October 3, 2008

Sights set on easing congenital glaucoma

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Patient Sullivan Pardee is being treated for congenital glaucoma at the Vanderbilt Eye Institute. (photo by Joe Howell)

Sights set on easing congenital glaucoma

Karen Joos, M.D., Ph.D., with Sullivan Pardee and his parents, Tracy and Tyson. (photo by Joe Howell)

Karen Joos, M.D., Ph.D., with Sullivan Pardee and his parents, Tracy and Tyson. (photo by Joe Howell)

Parents of newborns often are told that their baby has big, beautiful eyes.

It's a common compliment, but it's one that a Vanderbilt ophthalmologist cautions could be a warning sign for congenital glaucoma.

“When the pressure in the eye is high, the eyes enlarge,” said Karen Joos, M.D., Ph.D., associate professor of Ophthalmology at the Vanderbilt Eye Institute. “A child may also show signs of light sensitivity and a cloudiness of the cornea. Sometimes these are subtle changes that can easily be missed.”

Congenital glaucoma is a rare condition affecting one in 10,000 births. Sullivan Pardee, 8 months, is one of those cases. Thankfully his mother, Tracy, noticed a change in his eyes when he was about 3 months old.

According to Joos, the best prognosis is found in patients whose symptoms develop between the age of 3 and 12 months, while those occurring earlier than 3 months typically experience more severe signs of the disease and a tougher outcome.

Pardee noticed several things about her son's left eye — it appeared to be growing larger and darkening and he was sensitive to both sunlight and fluorescent lighting. She began to worry. Alone in her feeling that something was not right with her son's eyes, Pardee followed her instincts and found an ophthalmologist who could see him immediately. Ironically, en route to the doctor, she got a call from her mother.

“I remember driving and being so mad at my mother. She was telling me about a disease she found online that involved all of Sullivan's symptoms — infantile glaucoma. I could not believe she was bringing up something so detrimental. But I mentioned it to the doctor and she agreed it could be a possibility.”

Sullivan was quickly scheduled to see Joos, but before making that appointment he was whisked to the emergency room at Monroe Carell Jr. Children's Hospital at Vanderbilt.

“We woke up the next morning and my husband, Tyson, looked at Sullivan,” said Pardee. “His eye was totally clouded over. It looked like someone had spilled milk in it. The pressure in his eye had built up so high, it burst the membrane that covers and protects the iris.”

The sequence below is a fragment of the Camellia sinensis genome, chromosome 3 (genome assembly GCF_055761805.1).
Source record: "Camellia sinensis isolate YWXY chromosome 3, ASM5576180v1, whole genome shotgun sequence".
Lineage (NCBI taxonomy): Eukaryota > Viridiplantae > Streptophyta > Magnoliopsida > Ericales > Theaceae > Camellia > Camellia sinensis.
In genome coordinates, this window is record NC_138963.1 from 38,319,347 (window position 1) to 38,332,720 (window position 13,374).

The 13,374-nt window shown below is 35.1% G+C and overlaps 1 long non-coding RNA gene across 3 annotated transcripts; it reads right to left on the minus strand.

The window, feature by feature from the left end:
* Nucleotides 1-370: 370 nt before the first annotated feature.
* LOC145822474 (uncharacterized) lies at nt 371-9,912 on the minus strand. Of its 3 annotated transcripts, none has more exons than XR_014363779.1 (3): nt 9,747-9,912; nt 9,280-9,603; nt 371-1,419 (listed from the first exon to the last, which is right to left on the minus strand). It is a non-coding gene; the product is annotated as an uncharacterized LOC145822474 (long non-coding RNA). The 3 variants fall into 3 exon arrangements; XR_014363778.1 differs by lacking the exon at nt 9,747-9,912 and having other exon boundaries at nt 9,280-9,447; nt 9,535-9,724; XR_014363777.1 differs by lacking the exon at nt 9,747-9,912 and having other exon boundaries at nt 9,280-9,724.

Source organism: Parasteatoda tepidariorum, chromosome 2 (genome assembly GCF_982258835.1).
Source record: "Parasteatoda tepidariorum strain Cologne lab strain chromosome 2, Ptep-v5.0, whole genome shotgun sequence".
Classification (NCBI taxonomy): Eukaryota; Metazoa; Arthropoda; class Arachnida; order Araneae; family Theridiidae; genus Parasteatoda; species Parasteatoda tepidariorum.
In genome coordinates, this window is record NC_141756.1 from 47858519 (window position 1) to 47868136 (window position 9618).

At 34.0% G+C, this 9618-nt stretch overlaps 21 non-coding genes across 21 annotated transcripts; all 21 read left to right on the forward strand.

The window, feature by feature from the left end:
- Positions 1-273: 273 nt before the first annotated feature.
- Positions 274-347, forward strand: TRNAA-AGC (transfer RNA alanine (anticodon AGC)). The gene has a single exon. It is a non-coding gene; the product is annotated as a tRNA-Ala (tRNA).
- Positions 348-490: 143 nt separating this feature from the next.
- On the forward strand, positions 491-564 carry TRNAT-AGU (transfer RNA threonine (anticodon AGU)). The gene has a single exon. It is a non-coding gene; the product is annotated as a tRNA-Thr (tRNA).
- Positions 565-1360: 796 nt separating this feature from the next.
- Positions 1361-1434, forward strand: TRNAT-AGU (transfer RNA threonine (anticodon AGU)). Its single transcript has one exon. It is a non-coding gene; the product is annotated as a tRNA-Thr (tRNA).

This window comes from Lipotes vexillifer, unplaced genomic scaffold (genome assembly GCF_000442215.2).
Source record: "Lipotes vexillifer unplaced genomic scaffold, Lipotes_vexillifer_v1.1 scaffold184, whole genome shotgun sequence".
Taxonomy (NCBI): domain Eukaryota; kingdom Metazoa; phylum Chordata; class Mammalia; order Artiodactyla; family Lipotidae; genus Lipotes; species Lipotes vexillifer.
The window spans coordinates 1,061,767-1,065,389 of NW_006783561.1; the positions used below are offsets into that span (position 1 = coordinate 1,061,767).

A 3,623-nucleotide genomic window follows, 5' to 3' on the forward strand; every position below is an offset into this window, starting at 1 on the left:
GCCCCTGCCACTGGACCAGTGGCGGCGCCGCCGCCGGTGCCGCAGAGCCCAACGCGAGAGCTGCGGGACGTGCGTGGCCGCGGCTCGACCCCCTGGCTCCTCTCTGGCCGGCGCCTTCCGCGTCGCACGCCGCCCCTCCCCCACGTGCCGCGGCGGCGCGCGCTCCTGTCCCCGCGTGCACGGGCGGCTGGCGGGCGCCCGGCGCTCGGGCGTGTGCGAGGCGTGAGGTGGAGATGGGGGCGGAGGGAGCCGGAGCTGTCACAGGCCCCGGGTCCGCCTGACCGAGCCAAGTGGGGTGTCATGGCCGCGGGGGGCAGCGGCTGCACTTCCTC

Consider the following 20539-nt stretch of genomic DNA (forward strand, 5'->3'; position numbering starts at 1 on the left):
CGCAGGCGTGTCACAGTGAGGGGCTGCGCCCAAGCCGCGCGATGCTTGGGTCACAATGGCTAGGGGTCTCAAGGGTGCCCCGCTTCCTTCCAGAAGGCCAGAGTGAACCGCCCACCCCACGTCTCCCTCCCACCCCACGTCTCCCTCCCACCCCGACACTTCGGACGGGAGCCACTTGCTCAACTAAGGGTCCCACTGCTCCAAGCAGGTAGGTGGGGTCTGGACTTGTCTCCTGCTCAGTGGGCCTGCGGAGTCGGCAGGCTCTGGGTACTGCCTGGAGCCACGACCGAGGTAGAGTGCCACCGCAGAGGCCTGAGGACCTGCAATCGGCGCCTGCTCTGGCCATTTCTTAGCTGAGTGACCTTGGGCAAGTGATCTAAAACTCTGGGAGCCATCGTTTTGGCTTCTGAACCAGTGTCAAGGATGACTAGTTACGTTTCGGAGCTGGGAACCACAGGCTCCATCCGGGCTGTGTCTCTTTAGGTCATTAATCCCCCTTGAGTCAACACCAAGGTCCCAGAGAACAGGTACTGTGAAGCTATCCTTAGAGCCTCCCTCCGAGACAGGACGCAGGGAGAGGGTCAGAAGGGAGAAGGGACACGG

Within three days, Sullivan underwent a goniotomy in both eyes to remove the fluid buildup caused by the improper development of the eye's drainage channels. Because the channels were defective, fluid was continually produced with no way to exit. This caused high pressure inside the eye.

Nearly 75 percent of congenital glaucoma cases occur in both eyes and is most often seen in boys (65 percent).

A second surgery was performed a few weeks later because the pressure in Sullivan's eye did not decrease as much as Joos hoped.

The success rate for congenital glaucoma is about 90 percent for up to five years. Clearing the eyes of the drainage obstruction in turn relieved the intraocular pressure in the eyes. This also helped decrease the enlargement of the cornea.

“He has clear, clear eyes,” said Pardee. “His pressures are where they should be. He has two itty-bitty white dots on the edge of his iris, which is the extent of his scarring.

“It used to bother me when someone commented on how big and beautiful his eyes were,” Pardee continued. “I would tell them it was because he had glaucoma. But I stopped doing that now.”

Pardee is thankful for her gut instincts and for the expertise she found at VEI.

“Dr. Joos told me that children 30 years ago would end up in schools for the blind because there were no treatments and the children were not functional in public schools.”

Joos said the surgical procedure was not a cure for Sullivan, as there is no cure for glaucoma. But advancements in therapy are increasing.

Sullivan, who does not require eye drops to lower pressures in his eyes, will continue to see Joos every three months to monitor his progress.